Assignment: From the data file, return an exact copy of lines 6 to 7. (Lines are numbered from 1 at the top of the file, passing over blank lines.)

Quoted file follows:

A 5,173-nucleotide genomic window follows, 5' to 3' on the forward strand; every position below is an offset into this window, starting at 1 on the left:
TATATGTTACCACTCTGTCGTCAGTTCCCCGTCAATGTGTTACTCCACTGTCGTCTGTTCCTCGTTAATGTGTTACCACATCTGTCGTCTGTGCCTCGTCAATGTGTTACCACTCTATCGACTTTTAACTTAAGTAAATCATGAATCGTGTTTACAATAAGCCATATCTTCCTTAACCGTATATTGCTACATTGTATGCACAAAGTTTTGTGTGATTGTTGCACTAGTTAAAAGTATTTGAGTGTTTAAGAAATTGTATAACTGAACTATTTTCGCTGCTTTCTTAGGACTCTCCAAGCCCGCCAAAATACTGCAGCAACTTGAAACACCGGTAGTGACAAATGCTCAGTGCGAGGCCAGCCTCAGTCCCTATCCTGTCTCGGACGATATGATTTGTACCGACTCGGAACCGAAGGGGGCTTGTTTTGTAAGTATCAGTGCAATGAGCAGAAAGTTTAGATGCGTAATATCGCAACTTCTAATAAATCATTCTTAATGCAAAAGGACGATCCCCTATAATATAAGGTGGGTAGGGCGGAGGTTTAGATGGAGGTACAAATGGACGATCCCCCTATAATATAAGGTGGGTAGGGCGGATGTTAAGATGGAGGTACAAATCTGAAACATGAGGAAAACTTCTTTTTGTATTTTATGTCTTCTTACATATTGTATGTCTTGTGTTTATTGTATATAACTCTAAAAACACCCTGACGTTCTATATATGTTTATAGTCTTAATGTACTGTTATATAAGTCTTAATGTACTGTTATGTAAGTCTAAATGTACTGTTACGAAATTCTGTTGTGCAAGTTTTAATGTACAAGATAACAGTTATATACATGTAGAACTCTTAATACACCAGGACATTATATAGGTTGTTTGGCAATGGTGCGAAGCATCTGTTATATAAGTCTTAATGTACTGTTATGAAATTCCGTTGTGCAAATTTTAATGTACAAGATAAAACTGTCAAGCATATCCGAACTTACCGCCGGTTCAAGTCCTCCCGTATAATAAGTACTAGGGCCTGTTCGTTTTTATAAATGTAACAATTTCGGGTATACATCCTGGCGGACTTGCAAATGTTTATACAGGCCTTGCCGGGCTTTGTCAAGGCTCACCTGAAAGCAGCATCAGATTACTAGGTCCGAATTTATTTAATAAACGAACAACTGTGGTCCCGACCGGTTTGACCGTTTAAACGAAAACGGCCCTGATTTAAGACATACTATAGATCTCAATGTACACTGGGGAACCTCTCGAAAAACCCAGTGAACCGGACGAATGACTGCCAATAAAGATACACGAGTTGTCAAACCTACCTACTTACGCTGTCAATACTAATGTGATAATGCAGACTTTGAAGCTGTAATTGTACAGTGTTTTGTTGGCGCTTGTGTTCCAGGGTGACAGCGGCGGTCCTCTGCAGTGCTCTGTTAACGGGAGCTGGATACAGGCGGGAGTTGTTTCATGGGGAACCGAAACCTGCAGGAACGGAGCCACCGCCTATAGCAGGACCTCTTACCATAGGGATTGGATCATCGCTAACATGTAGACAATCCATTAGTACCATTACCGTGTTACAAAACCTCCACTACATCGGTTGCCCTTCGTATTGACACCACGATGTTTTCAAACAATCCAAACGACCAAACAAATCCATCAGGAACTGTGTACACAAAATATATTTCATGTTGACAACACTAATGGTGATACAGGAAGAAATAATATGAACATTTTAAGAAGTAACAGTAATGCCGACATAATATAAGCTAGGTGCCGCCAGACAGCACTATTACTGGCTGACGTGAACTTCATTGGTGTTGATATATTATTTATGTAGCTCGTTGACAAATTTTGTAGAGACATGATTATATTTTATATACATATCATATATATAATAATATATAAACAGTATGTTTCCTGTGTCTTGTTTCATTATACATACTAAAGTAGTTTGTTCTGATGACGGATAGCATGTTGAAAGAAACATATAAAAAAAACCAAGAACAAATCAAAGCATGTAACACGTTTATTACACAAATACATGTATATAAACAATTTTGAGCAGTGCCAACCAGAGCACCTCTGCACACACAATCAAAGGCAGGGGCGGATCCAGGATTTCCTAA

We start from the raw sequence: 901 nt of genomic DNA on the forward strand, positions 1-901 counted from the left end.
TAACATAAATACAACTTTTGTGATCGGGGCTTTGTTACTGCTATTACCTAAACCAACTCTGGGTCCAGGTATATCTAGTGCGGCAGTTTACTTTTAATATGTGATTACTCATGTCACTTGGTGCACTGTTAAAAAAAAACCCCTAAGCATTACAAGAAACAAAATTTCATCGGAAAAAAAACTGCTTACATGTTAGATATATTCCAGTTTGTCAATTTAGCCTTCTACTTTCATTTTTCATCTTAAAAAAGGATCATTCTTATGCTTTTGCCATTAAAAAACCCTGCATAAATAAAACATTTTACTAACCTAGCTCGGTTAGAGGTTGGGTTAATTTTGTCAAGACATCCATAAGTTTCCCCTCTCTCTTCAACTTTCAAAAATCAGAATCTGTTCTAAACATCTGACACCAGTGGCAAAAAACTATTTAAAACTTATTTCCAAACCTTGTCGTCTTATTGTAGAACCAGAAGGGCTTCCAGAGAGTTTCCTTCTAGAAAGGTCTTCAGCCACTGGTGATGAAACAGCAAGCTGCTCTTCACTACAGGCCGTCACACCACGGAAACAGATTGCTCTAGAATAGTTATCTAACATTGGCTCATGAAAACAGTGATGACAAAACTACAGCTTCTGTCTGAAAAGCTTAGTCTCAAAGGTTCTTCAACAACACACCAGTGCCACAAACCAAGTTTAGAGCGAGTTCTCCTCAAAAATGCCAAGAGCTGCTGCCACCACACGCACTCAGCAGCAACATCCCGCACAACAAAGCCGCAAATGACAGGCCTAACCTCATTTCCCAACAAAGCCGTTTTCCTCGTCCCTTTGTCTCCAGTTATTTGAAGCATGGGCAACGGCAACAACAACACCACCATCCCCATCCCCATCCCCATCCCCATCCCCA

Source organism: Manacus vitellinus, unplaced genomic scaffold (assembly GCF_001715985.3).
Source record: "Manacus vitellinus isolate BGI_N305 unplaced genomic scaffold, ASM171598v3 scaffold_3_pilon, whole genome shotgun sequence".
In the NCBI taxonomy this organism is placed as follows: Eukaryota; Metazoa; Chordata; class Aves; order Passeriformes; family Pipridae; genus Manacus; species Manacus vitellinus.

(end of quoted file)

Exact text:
Source record: "Manacus vitellinus isolate BGI_N305 unplaced genomic scaffold, ASM171598v3 scaffold_3_pilon, whole genome shotgun sequence".
In the NCBI taxonomy this organism is placed as follows: Eukaryota; Metazoa; Chordata; class Aves; order Passeriformes; family Pipridae; genus Manacus; species Manacus vitellinus.